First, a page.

Steve Jobs once said, “A lot of times people don’t know what they want until you show it to them.” He said it before Apple came out with the iPhone, but you can bet that attitude was part of the thinking that went into the first “smartphone.” Before that, who could have told you that he or she wanted a phone that was also a camera and a personal digital assistant?
Long before Jobs was born, Henry Ford — one of the first auto makers — was onto the same thing when he said, “If I had asked people what they wanted, they would have said a faster horse.”
Whether you’re talking about phones or cars or fishing tackle, trying to figure out what people want is a challenge and often the difference between success and failure in business. Part of selling is knowing your customer, but how can you know what your customer wants if your customer doesn’t know?
This is not a riddle or a rhetorical question. There’s no mystical answer offering an “Aha!” moment, but coming up with some sort of response is necessary if you’re going to have a plan for success.
Maybe we’re going about things backwards. Maybe we’re asking the wrong questions. Maybe giving the people what they want is less about asking them what they want and more about identifying their problems, learning what hasn’t worked for them and coming up with alternatives that solve those problems.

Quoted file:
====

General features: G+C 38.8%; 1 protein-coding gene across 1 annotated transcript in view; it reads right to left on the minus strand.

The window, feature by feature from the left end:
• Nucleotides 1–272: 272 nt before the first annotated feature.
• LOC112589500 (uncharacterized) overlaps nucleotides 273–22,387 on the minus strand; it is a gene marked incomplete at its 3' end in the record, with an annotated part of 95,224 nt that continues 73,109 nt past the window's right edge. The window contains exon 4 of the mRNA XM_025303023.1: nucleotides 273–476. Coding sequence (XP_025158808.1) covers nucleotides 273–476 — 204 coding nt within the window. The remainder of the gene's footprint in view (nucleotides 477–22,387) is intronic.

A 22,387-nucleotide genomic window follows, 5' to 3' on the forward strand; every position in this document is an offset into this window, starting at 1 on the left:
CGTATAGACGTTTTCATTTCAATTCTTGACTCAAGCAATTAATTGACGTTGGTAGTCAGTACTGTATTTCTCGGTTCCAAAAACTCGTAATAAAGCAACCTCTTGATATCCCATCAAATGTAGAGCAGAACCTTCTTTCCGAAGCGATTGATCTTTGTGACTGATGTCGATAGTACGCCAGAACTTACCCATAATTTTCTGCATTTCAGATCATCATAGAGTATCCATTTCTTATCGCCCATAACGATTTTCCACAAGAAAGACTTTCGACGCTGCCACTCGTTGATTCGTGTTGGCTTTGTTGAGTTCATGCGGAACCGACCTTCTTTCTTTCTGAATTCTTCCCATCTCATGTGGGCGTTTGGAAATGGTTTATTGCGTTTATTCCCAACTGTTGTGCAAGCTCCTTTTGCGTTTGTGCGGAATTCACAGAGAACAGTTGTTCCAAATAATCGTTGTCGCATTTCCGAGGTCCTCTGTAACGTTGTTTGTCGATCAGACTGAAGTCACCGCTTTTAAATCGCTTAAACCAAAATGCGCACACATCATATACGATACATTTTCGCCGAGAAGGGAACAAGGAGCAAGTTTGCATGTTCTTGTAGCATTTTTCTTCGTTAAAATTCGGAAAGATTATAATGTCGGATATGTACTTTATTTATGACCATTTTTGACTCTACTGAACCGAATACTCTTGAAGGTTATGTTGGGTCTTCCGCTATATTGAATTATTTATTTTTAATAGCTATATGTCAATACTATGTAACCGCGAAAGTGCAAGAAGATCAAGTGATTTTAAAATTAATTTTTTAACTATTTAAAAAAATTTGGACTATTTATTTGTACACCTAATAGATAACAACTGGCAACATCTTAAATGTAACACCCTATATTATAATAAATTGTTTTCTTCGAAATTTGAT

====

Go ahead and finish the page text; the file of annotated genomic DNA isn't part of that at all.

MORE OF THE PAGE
There’s an old adage about a man who walks into a hardware store and says he wants to buy a shovel. He plans to use the shovel to dig a hole. Another way of looking at this would be to say that the man doesn’t actually want a shovel — he wants a hole. The shovel is just a means to an end … and quite possibly not the best means. But we can’t know this until we know what he wants to accomplish and what he’s tried in the past.
Maybe he needs a small hole and a trowel is the best tool for the job. Maybe he needs a big hole that requires a backhoe.
Maybe instead of asking how we can help a retail customer, we should ask that customer what he’s hoping to accomplish and whether he’s meeting that goal. If he’s failed, we need to find out what he tried, why it fell short and what he doesn’t like about it.
We’re not likely to sell him something he already has or something similar to what he used to fail. Better to know these things up front so we can get to the core of his problem and sell him a solution.
This doesn’t have to be difficult. Just different.
Is the customer looking for a new reel to replace a broken model or to try a new technique? Is he buying a new crankbait because he likes the color or because he’s struggling to catch fish in that depth range? Does he need a new PFD because the other blew out of the boat while he was trailering or because he’s gained 25 pounds?
Until you know the nature of the hole he wants to dig, it’s tough to identify the right tool or to present it in the right way.